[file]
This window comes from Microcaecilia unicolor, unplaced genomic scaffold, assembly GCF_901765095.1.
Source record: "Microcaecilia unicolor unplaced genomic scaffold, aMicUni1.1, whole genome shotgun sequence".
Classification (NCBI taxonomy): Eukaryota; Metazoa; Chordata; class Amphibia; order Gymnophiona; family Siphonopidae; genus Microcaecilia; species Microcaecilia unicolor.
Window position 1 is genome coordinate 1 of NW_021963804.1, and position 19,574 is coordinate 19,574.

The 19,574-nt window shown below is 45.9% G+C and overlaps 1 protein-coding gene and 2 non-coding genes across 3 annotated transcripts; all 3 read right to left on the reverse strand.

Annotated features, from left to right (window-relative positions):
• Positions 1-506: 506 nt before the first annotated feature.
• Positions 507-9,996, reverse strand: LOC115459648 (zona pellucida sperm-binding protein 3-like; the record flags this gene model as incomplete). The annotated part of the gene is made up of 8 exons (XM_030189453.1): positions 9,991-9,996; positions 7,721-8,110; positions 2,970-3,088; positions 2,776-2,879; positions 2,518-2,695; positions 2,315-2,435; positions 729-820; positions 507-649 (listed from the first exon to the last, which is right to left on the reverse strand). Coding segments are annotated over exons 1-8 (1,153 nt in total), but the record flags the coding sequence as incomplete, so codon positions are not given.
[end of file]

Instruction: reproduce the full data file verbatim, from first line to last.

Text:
This window comes from Microcaecilia unicolor, unplaced genomic scaffold, assembly GCF_901765095.1.
Source record: "Microcaecilia unicolor unplaced genomic scaffold, aMicUni1.1, whole genome shotgun sequence".
Classification (NCBI taxonomy): Eukaryota; Metazoa; Chordata; class Amphibia; order Gymnophiona; family Siphonopidae; genus Microcaecilia; species Microcaecilia unicolor.
Window position 1 is genome coordinate 1 of NW_021963804.1, and position 19,574 is coordinate 19,574.

The 19,574-nt window shown below is 45.9% G+C and overlaps 1 protein-coding gene and 2 non-coding genes across 3 annotated transcripts; all 3 read right to left on the reverse strand.

Annotated features, from left to right (window-relative positions):
• Positions 1-506: 506 nt before the first annotated feature.
• Positions 507-9,996, reverse strand: LOC115459648 (zona pellucida sperm-binding protein 3-like; the record flags this gene model as incomplete). The annotated part of the gene is made up of 8 exons (XM_030189453.1): positions 9,991-9,996; positions 7,721-8,110; positions 2,970-3,088; positions 2,776-2,879; positions 2,518-2,695; positions 2,315-2,435; positions 729-820; positions 507-649 (listed from the first exon to the last, which is right to left on the reverse strand). Coding segments are annotated over exons 1-8 (1,153 nt in total), but the record flags the coding sequence as incomplete, so codon positions are not given.